How to Plan a Sober Vacation
3 tips for those in recovery on how to have a fun vacation without alcohol
Being in recovery can provide you with its fair share of stressful moments, and there aren’t too many ways to reduce stress than taking a vacation.
Planning a sober vacation (maybe for the first time ever) can come with its own set of challenges.
However, here are some tips for making sure your vacation meshes with your recovery efforts.
Beware of the alcohol-themed resort
There’s no country in the world that’s off-limits to you if you’re confidently strong in your recovery, but there are some housing situations that you probably want to avoid.
A popular vacation idea is to book a stay at a resort. In a way, this can be good for those in recovery as it provides a more structured vacation than simply traveling somewhere and winging it.
Resorts often offer multitudes of activities to keep you occupied in a healthy way. But you do have to watch out for resorts that are centered on drinking.
“Look online, ask friends who have stayed there or a travel agent. Make sure the resort isn’t geared to an alcohol-centric atmosphere. Usually, if it is, their marketing will make it easy to spot. You’ll see things like 24/7 bars, ads for booze parties etc. In general, the alcohol will be among the primary marketing points,” notes the SoberJulie blog.
Stay connected to friends and family
There’s something to be said for strength in numbers, and this applies to those in recovery who are venturing out of their comfort zones for the first time in a while. For some in recovery, it may be a good idea to bring a trusted friend or family member along.
For those looking to travel solo, you can still stay connected to those who are able to give you support.
“In contrast to past vacations, stay connected. Do NOT cut yourself off from your daily life. Unlike your drinking days when you’d turn off your phone the minute you knocked back your first drink, stay in touch with your sober friends. Let them know that you are traveling and ask them to help keep you in touch through phone calls, text messages and email,” suggests Recovery.org.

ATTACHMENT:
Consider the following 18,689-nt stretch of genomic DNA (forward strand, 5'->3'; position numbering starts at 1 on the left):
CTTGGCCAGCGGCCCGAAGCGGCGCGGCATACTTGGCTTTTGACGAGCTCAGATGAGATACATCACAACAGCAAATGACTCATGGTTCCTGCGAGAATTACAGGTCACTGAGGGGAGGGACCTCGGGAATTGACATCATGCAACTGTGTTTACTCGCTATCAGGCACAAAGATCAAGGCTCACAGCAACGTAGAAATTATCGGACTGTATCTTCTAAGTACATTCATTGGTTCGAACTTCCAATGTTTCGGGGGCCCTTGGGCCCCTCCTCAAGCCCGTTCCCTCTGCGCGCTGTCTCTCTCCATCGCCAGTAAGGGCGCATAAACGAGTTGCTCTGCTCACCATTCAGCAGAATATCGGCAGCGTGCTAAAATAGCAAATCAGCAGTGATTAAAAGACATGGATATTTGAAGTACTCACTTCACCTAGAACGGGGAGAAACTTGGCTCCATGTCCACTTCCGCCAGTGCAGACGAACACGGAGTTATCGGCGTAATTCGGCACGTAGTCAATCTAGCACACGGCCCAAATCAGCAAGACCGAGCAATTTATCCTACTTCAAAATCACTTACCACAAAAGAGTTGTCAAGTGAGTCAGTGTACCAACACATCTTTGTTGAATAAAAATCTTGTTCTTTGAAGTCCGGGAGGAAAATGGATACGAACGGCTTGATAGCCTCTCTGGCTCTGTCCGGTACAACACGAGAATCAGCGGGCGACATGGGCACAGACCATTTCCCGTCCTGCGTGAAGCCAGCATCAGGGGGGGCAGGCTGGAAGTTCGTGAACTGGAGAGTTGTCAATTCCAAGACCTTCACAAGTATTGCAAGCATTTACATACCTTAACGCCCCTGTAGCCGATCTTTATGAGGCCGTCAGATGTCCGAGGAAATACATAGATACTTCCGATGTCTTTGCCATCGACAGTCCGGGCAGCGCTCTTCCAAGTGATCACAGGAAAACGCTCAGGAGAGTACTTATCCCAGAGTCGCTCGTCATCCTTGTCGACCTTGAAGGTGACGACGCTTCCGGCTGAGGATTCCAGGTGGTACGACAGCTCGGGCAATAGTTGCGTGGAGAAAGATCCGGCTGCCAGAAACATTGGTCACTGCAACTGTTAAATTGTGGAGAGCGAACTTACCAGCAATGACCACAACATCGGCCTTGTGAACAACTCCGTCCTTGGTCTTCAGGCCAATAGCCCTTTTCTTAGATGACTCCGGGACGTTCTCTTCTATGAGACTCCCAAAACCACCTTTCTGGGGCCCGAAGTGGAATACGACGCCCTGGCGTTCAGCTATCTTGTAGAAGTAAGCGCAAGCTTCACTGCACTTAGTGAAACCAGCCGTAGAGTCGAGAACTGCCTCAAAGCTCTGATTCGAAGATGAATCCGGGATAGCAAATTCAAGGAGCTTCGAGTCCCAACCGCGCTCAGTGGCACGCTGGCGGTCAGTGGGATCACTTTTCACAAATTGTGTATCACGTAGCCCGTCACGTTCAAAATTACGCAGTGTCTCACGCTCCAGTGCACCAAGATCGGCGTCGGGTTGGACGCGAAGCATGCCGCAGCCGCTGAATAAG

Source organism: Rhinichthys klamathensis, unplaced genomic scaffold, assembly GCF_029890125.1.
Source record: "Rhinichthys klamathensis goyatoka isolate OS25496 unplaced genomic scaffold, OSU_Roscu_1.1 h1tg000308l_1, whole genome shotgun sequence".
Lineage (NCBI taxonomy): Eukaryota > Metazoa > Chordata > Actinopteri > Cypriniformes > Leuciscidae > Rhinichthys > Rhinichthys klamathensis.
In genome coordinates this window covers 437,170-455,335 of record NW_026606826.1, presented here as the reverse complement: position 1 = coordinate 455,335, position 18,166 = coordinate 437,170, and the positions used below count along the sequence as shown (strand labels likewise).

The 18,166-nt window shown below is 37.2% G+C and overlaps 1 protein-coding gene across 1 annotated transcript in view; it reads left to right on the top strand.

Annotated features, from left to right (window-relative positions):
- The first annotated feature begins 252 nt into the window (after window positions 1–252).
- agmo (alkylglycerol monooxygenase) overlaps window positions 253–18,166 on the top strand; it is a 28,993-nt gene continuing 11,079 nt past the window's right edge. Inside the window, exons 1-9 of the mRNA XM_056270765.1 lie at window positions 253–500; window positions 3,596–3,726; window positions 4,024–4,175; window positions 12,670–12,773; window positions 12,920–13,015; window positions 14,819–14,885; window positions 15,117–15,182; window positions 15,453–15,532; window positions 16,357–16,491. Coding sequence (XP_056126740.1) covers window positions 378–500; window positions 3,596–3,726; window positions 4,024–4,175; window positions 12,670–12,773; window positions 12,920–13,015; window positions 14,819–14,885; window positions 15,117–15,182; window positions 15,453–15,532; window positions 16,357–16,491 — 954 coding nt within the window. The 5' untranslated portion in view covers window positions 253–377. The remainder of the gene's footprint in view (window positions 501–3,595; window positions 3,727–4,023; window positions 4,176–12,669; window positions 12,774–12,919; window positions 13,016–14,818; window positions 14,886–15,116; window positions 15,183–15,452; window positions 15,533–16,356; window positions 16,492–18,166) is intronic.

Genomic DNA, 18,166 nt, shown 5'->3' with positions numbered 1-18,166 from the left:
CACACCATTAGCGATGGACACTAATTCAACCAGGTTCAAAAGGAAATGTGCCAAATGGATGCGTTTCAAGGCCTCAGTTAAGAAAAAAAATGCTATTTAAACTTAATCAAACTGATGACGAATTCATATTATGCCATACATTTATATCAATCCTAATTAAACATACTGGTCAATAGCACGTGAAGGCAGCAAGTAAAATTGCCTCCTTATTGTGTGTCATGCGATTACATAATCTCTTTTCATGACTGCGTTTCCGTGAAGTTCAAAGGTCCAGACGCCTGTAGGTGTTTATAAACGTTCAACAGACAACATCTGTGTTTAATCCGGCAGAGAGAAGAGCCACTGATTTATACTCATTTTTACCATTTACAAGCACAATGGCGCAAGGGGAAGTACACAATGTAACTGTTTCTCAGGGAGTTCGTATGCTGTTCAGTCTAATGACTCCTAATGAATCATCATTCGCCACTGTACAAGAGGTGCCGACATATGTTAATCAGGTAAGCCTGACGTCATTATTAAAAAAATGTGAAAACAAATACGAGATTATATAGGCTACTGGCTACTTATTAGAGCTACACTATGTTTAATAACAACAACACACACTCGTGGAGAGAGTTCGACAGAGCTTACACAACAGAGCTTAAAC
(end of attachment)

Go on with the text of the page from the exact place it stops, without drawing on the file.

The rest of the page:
Avoid relapse triggers while on vacation
Those in recovery learn to think about their triggers through the HALT method (more on that here), and this is something you should make sure to focus on when on vacation. HALT describes four common triggers for those in recovery - hunger, anger, loneliness, and tiredness. When it comes to vacation, it makes sense to add an “S” to the mix - stress.
Vacation stress is different than other types of stress in your life. While you’ve learned how to deal with stress you’re familiar with, being in a different place can bring a whole new level of stress that you’re simply not used to managing.
Go on your vacation armed with some stress-busting techniques specific to being away from home. Practice a mantra (maybe one of these) that you can repeat in stressful situations. Reach out to a friend or sponsor if you’re feeling overwhelmed. Learn to focus on your breathing.
“To minimize stress, plan ahead as much as possible and then adopt a "go with the flow" attitude that helps you take any unexpected frustrations in stride. If you need a few minutes to wind down, use portable stress management techniques like meditation, yoga or reading,” says PsychCentral.com.
Though taking a sober vacation while in recovery can seem scary, it’s totally possible to have a safe, relaxing, stimulating, and rewarding time outside your comfort zone. As long as you stay connected to your purpose and come prepared with ways to deal with stress, you will do just fine.